When the seller moved out, she left a tree in the side yard in hopes it might recover from her gardener’s overly ambitious pruning. There were still some green leaves clinging to the branches' ends when she drove away for the last time. By the time the house renovations were done and the weather broke, it was clear that the tree was dead. We discussed the wisdom of hanging some flower baskets on the branches to “dress the tree up” but ultimately decided that the tree was an attractive and functional nuisance we just couldn’t pass on to new buyers. I made another call to my handyman (fortunately a close and trusted friend who makes time for me whenever I call, whatever the emergency). He brought out his chain saw and removed the tree, hauled away the branches and a huge pile of the dead tree trunk and stump wood over a day, and left a roughly 2′ diameter stump cut all the way down to grade level in the side yard.
It took us another few days to bring in two cubic yards of wood chips to top the area, but we got the front and side yards leveled, covered, and tidied up.

Challenge #6:

The weather chose not to give us a break, and as we put the home on the market, we were faced with more drenching rains. The “For Sale” sign leaned at a 30-degree angle as the soil it was planted in turned into wet sludge. Through it all, I visited the home, righted the sign (multiple times), and watched my weather apps for good days to host my open houses. Finally, we found a break!
When the first open house came, we were fortunate to enjoy one of the first genuinely non-rainy days in what felt like forever. I baked coffee cakes to make the house smell sweet and welcoming, set out slices for the buyers to enjoy, and handed out my four-page color brochures boasting about all the features and amenities in this now near-perfect home. A second weekend of open houses was a wet one, with few buyers out looking at homes, but on that first weekend I had signs out on every major street and I welcomed more than two dozen prospective buyers. The home gleamed; the coffee cake enticed; I answered a million questions and buyers fell in love.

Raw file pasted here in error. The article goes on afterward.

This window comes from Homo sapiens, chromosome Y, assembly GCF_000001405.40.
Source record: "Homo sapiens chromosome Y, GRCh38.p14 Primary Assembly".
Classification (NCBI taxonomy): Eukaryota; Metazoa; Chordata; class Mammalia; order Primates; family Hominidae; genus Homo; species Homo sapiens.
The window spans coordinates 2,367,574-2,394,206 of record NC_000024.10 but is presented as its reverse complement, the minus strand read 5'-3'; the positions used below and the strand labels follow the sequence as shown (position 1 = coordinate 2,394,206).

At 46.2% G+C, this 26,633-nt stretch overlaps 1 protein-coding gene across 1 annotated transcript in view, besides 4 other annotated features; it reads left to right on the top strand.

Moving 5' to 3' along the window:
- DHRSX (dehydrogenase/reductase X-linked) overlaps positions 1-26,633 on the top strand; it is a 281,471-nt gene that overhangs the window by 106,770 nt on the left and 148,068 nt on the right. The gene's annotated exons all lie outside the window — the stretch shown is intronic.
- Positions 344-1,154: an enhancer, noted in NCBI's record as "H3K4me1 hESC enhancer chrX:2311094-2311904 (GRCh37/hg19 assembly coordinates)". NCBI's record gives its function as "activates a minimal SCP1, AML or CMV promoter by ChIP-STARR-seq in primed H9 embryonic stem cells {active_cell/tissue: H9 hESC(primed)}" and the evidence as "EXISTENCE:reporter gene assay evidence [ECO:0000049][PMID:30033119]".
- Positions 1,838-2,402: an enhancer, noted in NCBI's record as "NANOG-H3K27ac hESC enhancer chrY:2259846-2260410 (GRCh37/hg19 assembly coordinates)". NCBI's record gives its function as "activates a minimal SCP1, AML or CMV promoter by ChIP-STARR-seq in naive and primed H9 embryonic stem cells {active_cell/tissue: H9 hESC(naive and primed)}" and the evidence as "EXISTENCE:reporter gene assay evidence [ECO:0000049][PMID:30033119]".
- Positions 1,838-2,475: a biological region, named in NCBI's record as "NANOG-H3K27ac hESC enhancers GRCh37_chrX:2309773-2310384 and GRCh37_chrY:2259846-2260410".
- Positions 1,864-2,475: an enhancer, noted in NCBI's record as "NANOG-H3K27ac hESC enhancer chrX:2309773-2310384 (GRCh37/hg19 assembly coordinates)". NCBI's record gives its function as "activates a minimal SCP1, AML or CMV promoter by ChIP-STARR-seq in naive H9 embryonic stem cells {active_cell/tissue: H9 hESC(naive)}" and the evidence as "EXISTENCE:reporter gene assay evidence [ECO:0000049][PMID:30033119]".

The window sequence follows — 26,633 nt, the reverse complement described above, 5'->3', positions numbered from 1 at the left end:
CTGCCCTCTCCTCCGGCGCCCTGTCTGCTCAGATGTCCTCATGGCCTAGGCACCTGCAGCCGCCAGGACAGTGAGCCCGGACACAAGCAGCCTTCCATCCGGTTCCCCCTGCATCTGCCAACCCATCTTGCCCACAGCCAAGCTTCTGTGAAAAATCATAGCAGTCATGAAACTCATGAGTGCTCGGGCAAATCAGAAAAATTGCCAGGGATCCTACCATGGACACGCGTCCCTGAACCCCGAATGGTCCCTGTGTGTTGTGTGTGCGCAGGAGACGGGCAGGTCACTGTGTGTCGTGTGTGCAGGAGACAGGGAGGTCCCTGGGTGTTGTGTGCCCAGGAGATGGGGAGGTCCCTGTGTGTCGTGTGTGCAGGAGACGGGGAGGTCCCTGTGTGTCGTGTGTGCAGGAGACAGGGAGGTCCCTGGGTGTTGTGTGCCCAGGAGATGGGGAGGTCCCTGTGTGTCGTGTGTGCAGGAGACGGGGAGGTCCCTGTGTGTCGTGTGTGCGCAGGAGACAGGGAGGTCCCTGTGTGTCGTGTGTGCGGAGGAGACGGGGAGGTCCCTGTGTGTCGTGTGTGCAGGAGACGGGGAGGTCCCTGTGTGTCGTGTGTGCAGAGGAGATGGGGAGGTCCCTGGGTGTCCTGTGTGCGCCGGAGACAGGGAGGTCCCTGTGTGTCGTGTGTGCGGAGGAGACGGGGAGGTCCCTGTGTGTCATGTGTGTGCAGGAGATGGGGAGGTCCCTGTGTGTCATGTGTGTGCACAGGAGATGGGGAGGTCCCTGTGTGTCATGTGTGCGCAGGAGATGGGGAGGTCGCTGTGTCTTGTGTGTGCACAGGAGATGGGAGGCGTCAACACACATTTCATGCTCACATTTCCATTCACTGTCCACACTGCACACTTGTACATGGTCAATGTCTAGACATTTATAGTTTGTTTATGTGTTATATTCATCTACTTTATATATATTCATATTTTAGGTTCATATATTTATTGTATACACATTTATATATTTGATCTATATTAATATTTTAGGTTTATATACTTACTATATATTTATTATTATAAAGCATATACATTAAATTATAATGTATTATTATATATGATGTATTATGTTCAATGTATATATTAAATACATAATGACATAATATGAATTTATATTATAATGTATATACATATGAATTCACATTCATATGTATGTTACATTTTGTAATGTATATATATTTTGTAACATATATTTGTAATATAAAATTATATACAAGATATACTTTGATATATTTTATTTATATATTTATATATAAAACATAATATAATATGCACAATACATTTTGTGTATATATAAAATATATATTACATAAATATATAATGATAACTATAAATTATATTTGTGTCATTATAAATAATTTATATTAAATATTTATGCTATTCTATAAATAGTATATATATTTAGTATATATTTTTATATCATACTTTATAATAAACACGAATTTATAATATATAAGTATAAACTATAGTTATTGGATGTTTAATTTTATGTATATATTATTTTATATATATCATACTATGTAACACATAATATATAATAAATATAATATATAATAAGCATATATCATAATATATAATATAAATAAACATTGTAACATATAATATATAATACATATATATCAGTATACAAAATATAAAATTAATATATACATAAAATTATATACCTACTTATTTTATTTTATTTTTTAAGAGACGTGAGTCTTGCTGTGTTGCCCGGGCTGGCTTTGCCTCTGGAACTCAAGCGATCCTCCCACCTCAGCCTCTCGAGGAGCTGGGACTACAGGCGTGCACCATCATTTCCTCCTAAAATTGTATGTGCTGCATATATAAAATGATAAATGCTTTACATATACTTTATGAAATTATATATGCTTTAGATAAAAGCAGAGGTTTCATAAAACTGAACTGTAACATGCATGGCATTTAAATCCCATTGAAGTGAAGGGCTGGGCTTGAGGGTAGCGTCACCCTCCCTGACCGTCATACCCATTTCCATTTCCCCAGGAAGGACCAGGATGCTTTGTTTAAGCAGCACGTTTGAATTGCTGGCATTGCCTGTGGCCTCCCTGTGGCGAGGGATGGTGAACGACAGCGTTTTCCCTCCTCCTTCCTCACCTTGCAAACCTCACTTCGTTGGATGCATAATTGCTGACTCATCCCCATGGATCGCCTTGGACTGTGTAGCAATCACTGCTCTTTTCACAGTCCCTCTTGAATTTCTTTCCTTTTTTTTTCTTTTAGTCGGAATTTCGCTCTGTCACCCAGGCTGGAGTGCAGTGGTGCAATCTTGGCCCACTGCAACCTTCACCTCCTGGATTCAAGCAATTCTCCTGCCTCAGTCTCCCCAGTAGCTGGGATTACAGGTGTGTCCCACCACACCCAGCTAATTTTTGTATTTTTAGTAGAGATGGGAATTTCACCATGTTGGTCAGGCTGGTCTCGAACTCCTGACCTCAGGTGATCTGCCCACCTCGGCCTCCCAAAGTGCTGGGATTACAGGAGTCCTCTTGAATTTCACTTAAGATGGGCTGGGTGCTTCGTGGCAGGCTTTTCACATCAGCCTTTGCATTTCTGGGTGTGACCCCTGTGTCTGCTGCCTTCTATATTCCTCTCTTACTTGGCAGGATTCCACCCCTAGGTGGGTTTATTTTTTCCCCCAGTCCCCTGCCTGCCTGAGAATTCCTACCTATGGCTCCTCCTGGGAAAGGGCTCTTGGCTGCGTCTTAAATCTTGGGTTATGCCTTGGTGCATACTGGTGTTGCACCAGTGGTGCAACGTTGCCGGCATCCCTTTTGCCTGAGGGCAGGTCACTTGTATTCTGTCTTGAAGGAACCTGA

Finally, a Victorious Ending!

I requested that offers be submitted a few days after the second weekend of open houses. We received multiple offers for the property. I negotiated for several days on my client’s behalf. (It takes a lot of confidence to negotiate for a higher sale price in a market where some homes aren’t getting any offers, and agents are dropping their prices to try to attract an offer. But I had confidence in the value of my client’s home.) We ultimately reached a satisfying agreement through a contract offer-and-counteroffer process.
The seller did not take the very highest offer submitted. With my support and guidance, she selected an offer from buyers who showed a clear commitment to the home and who provided an offer with terms that indicated they were likely to stay committed and not try to renegotiate the price or terms during the escrow period. We hit a few more bumps during escrow, but I navigated our path through them.
Escrow closed on time. My client got “her number”! Meanwhile, the new buyers ended up with a home they will surely love for many years to come.

The Moral of This Story

This is not how things normally go when you’re planning to put a home on the market, but this is the level of attention I bring to every listing I manage. When the market brings me a unique property to sell, I position that property for its best sale. When the market brings me monsoon rains, raging winds, blown-off roofs, and dead trees, I deal with it so the sale can proceed. I can’t promise you’ll have nearly as many challenges to your home sale – nor would I wish that on anyone – but if you do, I can promise you I’ll know how to deal with it!
Whatever your situation, if you want to have someone in your corner who will fight through any and every obstacle that arises and will deliver the best possible sales results at the end of it all, give me a call!

Work With Lucy

I support my clients with regular and detailed communications for the time we work together (and beyond). I provide clear explanations of the process and options available to you at every step of your real estate journey, and offer recommendations you can trust and rely on.